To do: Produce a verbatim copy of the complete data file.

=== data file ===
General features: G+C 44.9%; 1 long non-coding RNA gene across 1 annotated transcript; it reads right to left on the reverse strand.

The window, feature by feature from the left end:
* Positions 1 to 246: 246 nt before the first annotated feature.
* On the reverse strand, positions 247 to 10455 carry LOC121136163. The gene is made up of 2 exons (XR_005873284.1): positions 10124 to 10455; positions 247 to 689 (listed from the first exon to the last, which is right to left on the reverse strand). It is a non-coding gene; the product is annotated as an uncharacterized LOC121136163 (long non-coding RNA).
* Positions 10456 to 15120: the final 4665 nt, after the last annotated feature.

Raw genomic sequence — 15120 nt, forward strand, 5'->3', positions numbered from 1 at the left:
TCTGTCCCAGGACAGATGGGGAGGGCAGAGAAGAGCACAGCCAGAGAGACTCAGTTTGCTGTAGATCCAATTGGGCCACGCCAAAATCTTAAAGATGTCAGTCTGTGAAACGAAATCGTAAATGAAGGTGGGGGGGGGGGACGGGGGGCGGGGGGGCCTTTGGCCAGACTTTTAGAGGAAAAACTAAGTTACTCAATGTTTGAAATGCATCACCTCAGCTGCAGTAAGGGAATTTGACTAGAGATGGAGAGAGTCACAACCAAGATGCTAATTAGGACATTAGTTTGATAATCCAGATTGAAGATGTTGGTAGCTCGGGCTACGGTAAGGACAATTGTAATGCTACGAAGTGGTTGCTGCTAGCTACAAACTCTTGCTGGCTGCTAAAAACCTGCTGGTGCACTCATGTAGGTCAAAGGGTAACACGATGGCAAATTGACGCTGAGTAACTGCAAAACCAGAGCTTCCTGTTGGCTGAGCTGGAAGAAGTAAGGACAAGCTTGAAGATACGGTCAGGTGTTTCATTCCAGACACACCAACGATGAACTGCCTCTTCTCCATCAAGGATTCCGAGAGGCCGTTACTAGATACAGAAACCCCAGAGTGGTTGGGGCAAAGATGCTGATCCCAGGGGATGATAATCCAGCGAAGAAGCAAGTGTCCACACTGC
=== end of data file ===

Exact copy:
General features: G+C 44.9%; 1 long non-coding RNA gene across 1 annotated transcript; it reads right to left on the reverse strand.

The window, feature by feature from the left end:
* Positions 1 to 246: 246 nt before the first annotated feature.
* On the reverse strand, positions 247 to 10455 carry LOC121136163. The gene is made up of 2 exons (XR_005873284.1): positions 10124 to 10455; positions 247 to 689 (listed from the first exon to the last, which is right to left on the reverse strand). It is a non-coding gene; the product is annotated as an uncharacterized LOC121136163 (long non-coding RNA).
* Positions 10456 to 15120: the final 4665 nt, after the last annotated feature.

Raw genomic sequence — 15120 nt, forward strand, 5'->3', positions numbered from 1 at the left:
TCTGTCCCAGGACAGATGGGGAGGGCAGAGAAGAGCACAGCCAGAGAGACTCAGTTTGCTGTAGATCCAATTGGGCCACGCCAAAATCTTAAAGATGTCAGTCTGTGAAACGAAATCGTAAATGAAGGTGGGGGGGGGGGACGGGGGGCGGGGGGGCCTTTGGCCAGACTTTTAGAGGAAAAACTAAGTTACTCAATGTTTGAAATGCATCACCTCAGCTGCAGTAAGGGAATTTGACTAGAGATGGAGAGAGTCACAACCAAGATGCTAATTAGGACATTAGTTTGATAATCCAGATTGAAGATGTTGGTAGCTCGGGCTACGGTAAGGACAATTGTAATGCTACGAAGTGGTTGCTGCTAGCTACAAACTCTTGCTGGCTGCTAAAAACCTGCTGGTGCACTCATGTAGGTCAAAGGGTAACACGATGGCAAATTGACGCTGAGTAACTGCAAAACCAGAGCTTCCTGTTGGCTGAGCTGGAAGAAGTAAGGACAAGCTTGAAGATACGGTCAGGTGTTTCATTCCAGACACACCAACGATGAACTGCCTCTTCTCCATCAAGGATTCCGAGAGGCCGTTACTAGATACAGAAACCCCAGAGTGGTTGGGGCAAAGATGCTGATCCCAGGGGATGATAATCCAGCGAAGAAGCAAGTGTCCACACTGC